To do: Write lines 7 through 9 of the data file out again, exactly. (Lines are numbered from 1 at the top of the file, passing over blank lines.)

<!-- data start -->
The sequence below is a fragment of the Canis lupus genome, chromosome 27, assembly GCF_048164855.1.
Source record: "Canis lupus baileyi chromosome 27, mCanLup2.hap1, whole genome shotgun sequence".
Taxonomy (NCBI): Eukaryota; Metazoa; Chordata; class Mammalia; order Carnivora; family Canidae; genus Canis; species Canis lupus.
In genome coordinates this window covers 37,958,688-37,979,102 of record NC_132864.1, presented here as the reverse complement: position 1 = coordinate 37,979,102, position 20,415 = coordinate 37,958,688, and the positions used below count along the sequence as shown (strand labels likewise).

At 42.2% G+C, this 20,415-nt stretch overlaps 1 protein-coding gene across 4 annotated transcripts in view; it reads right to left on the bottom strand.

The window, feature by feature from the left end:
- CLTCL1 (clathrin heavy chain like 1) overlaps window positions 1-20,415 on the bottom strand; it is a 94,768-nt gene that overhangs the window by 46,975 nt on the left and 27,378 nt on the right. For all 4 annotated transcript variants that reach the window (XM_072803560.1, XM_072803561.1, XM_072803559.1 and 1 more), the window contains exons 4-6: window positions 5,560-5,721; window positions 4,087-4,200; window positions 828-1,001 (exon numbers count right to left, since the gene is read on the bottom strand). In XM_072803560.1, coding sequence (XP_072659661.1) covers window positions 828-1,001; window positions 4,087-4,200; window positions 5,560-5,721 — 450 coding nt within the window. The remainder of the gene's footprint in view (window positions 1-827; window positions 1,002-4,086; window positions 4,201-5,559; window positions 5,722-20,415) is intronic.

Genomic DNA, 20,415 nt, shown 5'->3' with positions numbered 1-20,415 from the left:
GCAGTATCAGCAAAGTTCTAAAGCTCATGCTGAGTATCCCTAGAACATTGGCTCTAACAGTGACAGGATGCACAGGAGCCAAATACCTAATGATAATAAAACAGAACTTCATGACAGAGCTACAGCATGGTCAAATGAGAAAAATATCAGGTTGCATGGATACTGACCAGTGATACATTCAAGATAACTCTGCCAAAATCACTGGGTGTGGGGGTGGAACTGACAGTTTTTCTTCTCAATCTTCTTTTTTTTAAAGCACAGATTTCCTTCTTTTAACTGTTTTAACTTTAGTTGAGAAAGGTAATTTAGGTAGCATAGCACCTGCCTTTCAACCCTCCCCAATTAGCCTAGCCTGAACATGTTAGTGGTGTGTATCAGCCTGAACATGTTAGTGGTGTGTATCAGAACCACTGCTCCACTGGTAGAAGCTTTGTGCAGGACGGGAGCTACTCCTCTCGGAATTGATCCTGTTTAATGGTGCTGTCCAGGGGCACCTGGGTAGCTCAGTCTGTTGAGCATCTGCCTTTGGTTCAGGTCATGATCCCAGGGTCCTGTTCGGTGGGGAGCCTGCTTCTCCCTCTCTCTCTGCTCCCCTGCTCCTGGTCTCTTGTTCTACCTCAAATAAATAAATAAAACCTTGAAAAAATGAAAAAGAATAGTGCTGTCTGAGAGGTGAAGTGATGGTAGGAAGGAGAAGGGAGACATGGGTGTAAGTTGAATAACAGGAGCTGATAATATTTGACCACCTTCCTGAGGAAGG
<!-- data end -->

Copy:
- CLTCL1 (clathrin heavy chain like 1) overlaps window positions 1-20,415 on the bottom strand; it is a 94,768-nt gene that overhangs the window by 46,975 nt on the left and 27,378 nt on the right. For all 4 annotated transcript variants that reach the window (XM_072803560.1, XM_072803561.1, XM_072803559.1 and 1 more), the window contains exons 4-6: window positions 5,560-5,721; window positions 4,087-4,200; window positions 828-1,001 (exon numbers count right to left, since the gene is read on the bottom strand). In XM_072803560.1, coding sequence (XP_072659661.1) covers window positions 828-1,001; window positions 4,087-4,200; window positions 5,560-5,721 — 450 coding nt within the window. The remainder of the gene's footprint in view (window positions 1-827; window positions 1,002-4,086; window positions 4,201-5,559; window positions 5,722-20,415) is intronic.

Genomic DNA, 20,415 nt, shown 5'->3' with positions numbered 1-20,415 from the left:
GCAGTATCAGCAAAGTTCTAAAGCTCATGCTGAGTATCCCTAGAACATTGGCTCTAACAGTGACAGGATGCACAGGAGCCAAATACCTAATGATAATAAAACAGAACTTCATGACAGAGCTACAGCATGGTCAAATGAGAAAAATATCAGGTTGCATGGATACTGACCAGTGATACATTCAAGATAACTCTGCCAAAATCACTGGGTGTGGGGGTGGAACTGACAGTTTTTCTTCTCAATCTTCTTTTTTTTAAAGCACAGATTTCCTTCTTTTAACTGTTTTAACTTTAGTTGAGAAAGGTAATTTAGGTAGCATAGCACCTGCCTTTCAACCCTCCCCAATTAGCCTAGCCTGAACATGTTAGTGGTGTGTATCAGCCTGAACATGTTAGTGGTGTGTATCAGAACCACTGCTCCACTGGTAGAAGCTTTGTGCAGGACGGGAGCTACTCCTCTCGGAATTGATCCTGTTTAATGGTGCTGTCCAGGGGCACCTGGGTAGCTCAGTCTGTTGAGCATCTGCCTTTGGTTCAGGTCATGATCCCAGGGTCCTGTTCGGTGGGGAGCCTGCTTCTCCCTCTCTCTCTGCTCCCCTGCTCCTGGTCTCTTGTTCTACCTCAAATAAATAAATAAAACCTTGAAAAAATGAAAAAGAATAGTGCTGTCTGAGAGGTGAAGTGATGGTAGGAAGGAGAAGGGAGACATGGGTGTAAGTTGAATAACAGGAGCTGATAATATTTGACCACCTTCCTGAGGAAGG